Tuesday, July 28, 2009


I've been thinking of the word authenticity as a result of seeing Ed Stilley's guitar and fiddle. They are authentic, original, unusual and the creation of a single man's unique vision and intent. If you are comparing them with a Yamaha, or Taylor, or one of the fine hand-crafted guitars in the luthier's tradition, they might not measure up to some set of preconceived standards. But so what?

When I was at the furniture design opening at the Historic Arkansas Museum, I met a fellow woodworker whom I have admired for many years but had not previously had a chance to meet. As he described his deep interest in getting computerized tools to do his craftsmanship, cutting costs, but also increasing visual interest, I mentioned, "I think we are moving in exactly opposite directions." My comment was not intended as an insult. For some, getting computers to take over more of the craftsmanship involved in their work work might be authentic. It was in his perspective, but not in mine.

As we talked, we were standing by the bench I made for Crystal Bridges Museum and there were signs all over the museum stating "do not touch." His hands were all over my work caressing it and ignoring the warnings. Who could blame him. Wood is irresistible. And I was honored that another woodworker with such a completely different objective would find what I presented as being of such interest.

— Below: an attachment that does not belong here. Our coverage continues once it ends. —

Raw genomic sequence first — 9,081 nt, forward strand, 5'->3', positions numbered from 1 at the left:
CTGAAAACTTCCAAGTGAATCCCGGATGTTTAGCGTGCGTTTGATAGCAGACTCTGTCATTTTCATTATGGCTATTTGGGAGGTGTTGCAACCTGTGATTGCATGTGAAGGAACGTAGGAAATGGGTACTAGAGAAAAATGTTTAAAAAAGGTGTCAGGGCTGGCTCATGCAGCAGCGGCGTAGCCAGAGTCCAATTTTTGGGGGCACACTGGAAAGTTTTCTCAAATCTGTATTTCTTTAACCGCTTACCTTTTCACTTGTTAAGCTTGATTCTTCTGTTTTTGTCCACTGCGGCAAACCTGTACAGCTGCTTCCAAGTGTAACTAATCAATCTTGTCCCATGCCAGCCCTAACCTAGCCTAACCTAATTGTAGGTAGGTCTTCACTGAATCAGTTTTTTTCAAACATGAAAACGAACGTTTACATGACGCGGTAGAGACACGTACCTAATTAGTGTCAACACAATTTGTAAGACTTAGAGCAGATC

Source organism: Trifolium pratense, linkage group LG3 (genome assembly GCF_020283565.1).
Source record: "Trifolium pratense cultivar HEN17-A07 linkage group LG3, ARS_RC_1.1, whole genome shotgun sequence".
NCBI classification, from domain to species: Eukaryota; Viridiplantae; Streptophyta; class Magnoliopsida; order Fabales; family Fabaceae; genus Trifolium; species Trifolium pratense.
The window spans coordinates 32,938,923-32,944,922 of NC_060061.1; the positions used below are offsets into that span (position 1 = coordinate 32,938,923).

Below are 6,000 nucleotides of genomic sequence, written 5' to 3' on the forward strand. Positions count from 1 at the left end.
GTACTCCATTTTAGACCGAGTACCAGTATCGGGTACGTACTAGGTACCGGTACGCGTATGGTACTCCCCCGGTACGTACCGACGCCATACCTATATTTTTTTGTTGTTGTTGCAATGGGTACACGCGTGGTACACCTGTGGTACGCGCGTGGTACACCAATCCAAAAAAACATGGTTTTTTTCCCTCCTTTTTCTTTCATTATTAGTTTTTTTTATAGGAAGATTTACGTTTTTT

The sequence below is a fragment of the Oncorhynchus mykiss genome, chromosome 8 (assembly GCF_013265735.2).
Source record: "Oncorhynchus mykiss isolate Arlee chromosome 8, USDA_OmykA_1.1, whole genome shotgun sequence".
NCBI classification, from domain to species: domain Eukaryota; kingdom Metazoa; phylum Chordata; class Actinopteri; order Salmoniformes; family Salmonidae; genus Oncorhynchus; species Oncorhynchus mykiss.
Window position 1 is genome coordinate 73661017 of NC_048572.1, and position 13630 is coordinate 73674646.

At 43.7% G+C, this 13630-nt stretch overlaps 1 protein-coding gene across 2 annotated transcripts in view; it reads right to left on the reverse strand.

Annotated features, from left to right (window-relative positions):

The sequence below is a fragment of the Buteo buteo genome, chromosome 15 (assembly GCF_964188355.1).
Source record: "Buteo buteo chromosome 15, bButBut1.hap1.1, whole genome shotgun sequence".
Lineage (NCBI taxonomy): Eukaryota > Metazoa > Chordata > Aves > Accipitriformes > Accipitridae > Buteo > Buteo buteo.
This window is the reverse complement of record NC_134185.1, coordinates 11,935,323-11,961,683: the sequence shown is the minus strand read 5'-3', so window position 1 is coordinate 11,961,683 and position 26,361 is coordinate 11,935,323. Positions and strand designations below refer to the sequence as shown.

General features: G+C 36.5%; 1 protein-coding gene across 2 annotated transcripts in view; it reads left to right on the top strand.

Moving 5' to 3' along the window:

Today (as yesterday and the day before) I am sanding away all the milling marks on the mountain of parts that will become 6 tables in walnut and cherry. The object is that the beauty of the grain and color will be revealed without distraction. As a reflection of my interest in authenticity, each piece is cut from solid wood. In this design I find it important that wide pieces are not glued up from narrow stock, but reflect the authenticity of the materials used. This severely limits my selection from available materials, but also makes even more certain that each table is unique.

The parts as shown above go through 4 sanding operations. Edges will be routed, then slots will be cut in the tenons for contrasting wedges to fit.

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